In addition, a sorbent precursor is fed into the combustion system. As used herein, the term “sorbent precursor” refers to any compound which oxidizes to form a stable sorbent. Organometallic compounds are particularly useful as sorbent precursors. Several useful sorbent precursor compounds include an element such as silicon, aluminum, titanium and/or calcium. A few examples of such compounds include hexamethyl disiloxane, silicon tetrachloride, titanium tetraisopropoxide, aluminum isopropoxide and calcium acetate.
The sorbent precursor may be introduced to the combustion system as a solid, liquid, gas, vapor, aerosol or combination thereof The liquid, gas, vapor and aerosol phases may be used to advantage because the sorbent precursor may be dispersed and mixed readily with the metal vapors existing in the combustion system. In addition, the energy required to disperse and mix a liquid or gas sorbent precursor should be less than that for a solid sorbent precursor.
The sorbent precursor may by introduced to the combustion system in any of a number of different ways. For example, a liquid sorbent precursor may be entrained in a carrier gas so as to form an aerosol which is delivered to the combustion system. Furthermore, the sorbent precursor may be introduced into the combustion system at any of a number of different locations along the system. For example, in a pulverized coal combuster, a sorbent precursor could be introduced prior to the furnace in the air stream that hydraulically conveys the pulverized coal to the furnace. Another strategy might be to coat the pulverized coal particles with a sorbent precursor solution upstream of the combustion chamber. For coal utilities, however, deposition onto heat exchanger surfaces must be considered. In this regard, tailoring of the agglomerate size distribution by increasing the sorbent precursor feed rate may prevent this potential problem. For rotary kiln incinerators, it may be more efficient to inject a vapor phase sorbent precursor into the duct work between the primary incinerator and the after burner, rather than mixing precursor solution with the waste prior to the primary incinerator.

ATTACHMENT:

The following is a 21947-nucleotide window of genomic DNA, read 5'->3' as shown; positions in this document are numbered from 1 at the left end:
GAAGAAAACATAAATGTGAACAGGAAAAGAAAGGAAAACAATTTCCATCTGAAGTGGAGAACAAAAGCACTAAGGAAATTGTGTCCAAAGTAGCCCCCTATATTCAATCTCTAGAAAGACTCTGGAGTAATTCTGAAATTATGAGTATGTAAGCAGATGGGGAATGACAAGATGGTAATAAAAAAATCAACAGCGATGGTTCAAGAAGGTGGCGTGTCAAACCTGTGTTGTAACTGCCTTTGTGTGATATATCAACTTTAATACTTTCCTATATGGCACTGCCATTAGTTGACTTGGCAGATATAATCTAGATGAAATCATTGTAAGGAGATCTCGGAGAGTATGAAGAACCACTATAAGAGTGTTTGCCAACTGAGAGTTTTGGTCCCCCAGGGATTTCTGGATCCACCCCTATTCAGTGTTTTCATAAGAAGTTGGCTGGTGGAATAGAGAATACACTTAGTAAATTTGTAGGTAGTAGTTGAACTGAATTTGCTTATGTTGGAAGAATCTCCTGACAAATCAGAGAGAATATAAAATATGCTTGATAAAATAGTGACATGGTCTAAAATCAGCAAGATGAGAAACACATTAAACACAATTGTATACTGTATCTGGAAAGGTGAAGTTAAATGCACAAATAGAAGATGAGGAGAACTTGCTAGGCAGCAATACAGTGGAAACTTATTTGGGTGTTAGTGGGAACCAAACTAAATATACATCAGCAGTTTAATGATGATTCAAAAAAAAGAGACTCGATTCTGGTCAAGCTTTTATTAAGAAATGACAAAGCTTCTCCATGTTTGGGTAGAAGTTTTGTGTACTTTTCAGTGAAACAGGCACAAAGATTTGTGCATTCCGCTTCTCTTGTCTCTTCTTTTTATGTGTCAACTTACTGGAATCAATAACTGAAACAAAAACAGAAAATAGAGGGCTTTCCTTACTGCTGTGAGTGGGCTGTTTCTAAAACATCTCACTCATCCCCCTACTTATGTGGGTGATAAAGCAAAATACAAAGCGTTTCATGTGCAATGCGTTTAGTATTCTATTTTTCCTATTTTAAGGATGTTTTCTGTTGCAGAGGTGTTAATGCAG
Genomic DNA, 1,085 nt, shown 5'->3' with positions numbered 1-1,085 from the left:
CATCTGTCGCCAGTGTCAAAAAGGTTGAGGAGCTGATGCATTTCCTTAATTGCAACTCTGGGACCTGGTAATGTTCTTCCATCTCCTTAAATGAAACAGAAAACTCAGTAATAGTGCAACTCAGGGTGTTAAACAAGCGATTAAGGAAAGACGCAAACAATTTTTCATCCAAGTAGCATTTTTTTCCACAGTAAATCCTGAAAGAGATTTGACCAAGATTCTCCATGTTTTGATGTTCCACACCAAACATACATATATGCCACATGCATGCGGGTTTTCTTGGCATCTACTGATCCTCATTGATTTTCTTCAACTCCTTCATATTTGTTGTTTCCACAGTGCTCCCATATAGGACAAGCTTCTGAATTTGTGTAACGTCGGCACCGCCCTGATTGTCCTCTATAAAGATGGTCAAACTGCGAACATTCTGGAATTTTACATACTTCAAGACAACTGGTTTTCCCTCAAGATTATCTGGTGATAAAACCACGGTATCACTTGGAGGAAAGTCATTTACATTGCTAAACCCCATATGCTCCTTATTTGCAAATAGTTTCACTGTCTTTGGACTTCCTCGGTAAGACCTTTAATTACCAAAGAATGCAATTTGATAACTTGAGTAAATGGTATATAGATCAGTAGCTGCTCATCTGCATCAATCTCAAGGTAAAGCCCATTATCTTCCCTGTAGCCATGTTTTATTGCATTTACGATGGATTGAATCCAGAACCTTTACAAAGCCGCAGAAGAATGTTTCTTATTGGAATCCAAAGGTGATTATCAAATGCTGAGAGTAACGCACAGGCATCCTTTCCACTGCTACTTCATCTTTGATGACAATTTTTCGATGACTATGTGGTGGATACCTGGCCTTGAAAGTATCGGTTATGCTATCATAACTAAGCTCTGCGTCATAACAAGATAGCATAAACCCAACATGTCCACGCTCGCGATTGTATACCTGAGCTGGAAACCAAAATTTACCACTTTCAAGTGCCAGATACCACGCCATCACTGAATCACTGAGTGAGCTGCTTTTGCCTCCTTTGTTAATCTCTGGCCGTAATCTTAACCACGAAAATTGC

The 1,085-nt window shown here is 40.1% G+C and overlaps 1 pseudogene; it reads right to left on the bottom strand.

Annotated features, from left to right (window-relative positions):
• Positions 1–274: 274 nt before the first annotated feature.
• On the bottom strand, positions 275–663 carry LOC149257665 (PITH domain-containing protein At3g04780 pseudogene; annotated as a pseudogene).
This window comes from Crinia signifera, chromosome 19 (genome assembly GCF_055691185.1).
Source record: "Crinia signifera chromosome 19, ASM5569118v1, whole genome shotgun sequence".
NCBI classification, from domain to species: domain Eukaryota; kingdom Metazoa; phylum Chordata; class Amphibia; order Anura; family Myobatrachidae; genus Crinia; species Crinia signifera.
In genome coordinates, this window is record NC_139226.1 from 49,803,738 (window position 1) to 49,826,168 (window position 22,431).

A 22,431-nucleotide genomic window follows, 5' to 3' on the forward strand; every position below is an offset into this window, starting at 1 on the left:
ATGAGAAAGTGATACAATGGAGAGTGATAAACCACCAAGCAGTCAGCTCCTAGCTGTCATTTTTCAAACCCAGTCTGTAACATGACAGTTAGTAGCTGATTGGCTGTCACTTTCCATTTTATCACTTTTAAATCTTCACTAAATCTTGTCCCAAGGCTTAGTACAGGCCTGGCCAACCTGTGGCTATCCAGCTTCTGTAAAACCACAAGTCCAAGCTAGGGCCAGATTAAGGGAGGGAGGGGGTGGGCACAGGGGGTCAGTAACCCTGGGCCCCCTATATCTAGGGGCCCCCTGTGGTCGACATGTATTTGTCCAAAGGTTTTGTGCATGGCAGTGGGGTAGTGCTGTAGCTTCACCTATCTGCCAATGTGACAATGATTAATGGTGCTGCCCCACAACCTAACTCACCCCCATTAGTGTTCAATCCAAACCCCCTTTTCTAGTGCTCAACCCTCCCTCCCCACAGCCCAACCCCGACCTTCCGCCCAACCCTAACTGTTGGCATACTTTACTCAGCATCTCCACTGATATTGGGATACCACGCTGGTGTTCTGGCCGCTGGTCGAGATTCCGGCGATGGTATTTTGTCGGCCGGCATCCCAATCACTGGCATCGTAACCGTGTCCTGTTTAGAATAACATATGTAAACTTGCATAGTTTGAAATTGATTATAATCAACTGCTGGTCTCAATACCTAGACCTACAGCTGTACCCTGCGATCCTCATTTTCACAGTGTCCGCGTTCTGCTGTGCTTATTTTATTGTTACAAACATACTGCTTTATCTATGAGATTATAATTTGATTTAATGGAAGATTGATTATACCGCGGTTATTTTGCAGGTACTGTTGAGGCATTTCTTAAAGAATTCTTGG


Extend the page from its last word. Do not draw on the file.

In a combustion system as shown in FIG. 1, once the sorbent precursor is introduced into the combustion system 10, the precursor is subjected to an elevated temperature, usually in the furnace 12, sufficient to oxidize the precursor and transform the precursor into sorbent particles. It is preferred to use an elevated temperature of at least about 500° C. More preferably, the temperature is at least about 750° C., and most preferably, at least about 1000° C. The sorbent particles may be any oxide derivatives of the sorbent precursors used in the process. A few examples include silica, alumina, titania, calcium oxide and combinations thereof. Alternatively, the sorbent precursor may be oxidized by another method, such as hydrolysis, for example.
One of the advantages of the sorbent particles formed using the inventive method is their extremely high surface area to volume ratio relative to that of traditional bulk solid sorbents. The surface area to volume ratio of the sorbent particles generated using the inventive process generally is at least about 0.01 nm2/nm3, and preferably is at least about 0.06 nm2/nm3.
As the sorbent precursor is being oxidized in the combustion system, it is being exposed to a metallic species. The term “metallic species” refers to any metal, in atomic or molecular form, or any metal-containing compound. The metallic species may include, for example, lead, arsenic, beryllium, cadmium, cobalt, chromium, mercury, manganese, nickel, antimony, selenium, vanadium, zinc, barium and/or iron. The metallic species also may include any of the alkali metals, such as lithium, sodium, potassium, rubidium, cesium and/or francium.
The metallic species may be provided in any of a number of different states. For example, the metallic species may be a solid, liquid, gas, vapor or aerosol when the sorbent precursor is being exposed to the metallic species. Typically, however, in a conventional combustion system, the volatile metallic species is in a vapor state, the vapor state being generated within the furnace portion of the combustion system simply by generating heat during the combustion process sufficient to vaporize a metallic species present in the fuel or which has been otherwise added to the combustion system. It is this metallic species vapor which is exposed to the sorbent. If desired, this metallic species vapor may even be generated outside the combustion system and introduced into the system for contact with the sorbent precursor or sorbent particles. If a metallic species and sorbent are introduced into the combustion system furnace, exposure of sorbent to metallic species vapor usually will occur in the furnace region and/or downstream of the furnace.
A sorbent-metal complex is formed by chemically reacting the sorbent precursor and metallic species. It is believed that much if not most of the sorbent precursor is transformed into sorbent particles before chemical reaction with the metallic species to form a sorbent-metal complex. However, the chemical reaction step and transformation of sorbent precursor into a particulate form may overlap in time, such that sorbent precursor is reacting with a metallic species as that sorbent precursor is being transformed into sorbent particles.
In a preferred form of the invention, sorbent precursor and/or particles and metallic species are exposed to a complex forming temperature whereby the metallic species reacts with the sorbent particles to form a sorbent-metal complex. This exposure to a complex-forming temperature causes at least a portion of the metallic species vapor to condense onto at least a portion of the sorbent particles, either after or during sorbent particle formation, and react with at least a portion of the sorbent particles, thereby forming a sorbent-metal complex.